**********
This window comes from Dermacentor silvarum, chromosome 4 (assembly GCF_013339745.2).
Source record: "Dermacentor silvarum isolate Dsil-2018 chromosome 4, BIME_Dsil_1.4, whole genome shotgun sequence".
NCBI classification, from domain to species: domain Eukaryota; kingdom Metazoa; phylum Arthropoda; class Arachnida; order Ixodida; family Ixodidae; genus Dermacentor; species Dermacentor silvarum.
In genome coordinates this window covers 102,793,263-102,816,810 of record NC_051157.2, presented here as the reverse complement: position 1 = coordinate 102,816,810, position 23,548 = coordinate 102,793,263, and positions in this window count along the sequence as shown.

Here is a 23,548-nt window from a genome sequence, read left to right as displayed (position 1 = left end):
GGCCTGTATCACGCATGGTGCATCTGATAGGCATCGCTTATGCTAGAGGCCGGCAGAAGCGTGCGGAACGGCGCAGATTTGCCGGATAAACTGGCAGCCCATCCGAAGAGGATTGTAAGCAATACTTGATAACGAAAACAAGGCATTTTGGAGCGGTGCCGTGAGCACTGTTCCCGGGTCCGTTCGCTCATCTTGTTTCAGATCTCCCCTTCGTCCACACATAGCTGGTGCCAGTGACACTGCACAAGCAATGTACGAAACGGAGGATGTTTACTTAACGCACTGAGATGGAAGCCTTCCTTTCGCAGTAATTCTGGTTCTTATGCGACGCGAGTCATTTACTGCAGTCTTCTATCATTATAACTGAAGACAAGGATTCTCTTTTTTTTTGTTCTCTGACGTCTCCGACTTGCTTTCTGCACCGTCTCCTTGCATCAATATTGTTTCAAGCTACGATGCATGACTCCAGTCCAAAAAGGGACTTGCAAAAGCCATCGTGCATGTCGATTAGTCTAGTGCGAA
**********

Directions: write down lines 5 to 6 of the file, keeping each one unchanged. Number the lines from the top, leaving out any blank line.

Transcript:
Here is a 23,548-nt window from a genome sequence, read left to right as displayed (position 1 = left end):
GGCCTGTATCACGCATGGTGCATCTGATAGGCATCGCTTATGCTAGAGGCCGGCAGAAGCGTGCGGAACGGCGCAGATTTGCCGGATAAACTGGCAGCCCATCCGAAGAGGATTGTAAGCAATACTTGATAACGAAAACAAGGCATTTTGGAGCGGTGCCGTGAGCACTGTTCCCGGGTCCGTTCGCTCATCTTGTTTCAGATCTCCCCTTCGTCCACACATAGCTGGTGCCAGTGACACTGCACAAGCAATGTACGAAACGGAGGATGTTTACTTAACGCACTGAGATGGAAGCCTTCCTTTCGCAGTAATTCTGGTTCTTATGCGACGCGAGTCATTTACTGCAGTCTTCTATCATTATAACTGAAGACAAGGATTCTCTTTTTTTTTGTTCTCTGACGTCTCCGACTTGCTTTCTGCACCGTCTCCTTGCATCAATATTGTTTCAAGCTACGATGCATGACTCCAGTCCAAAAAGGGACTTGCAAAAGCCATCGTGCATGTCGATTAGTCTAGTGCGAA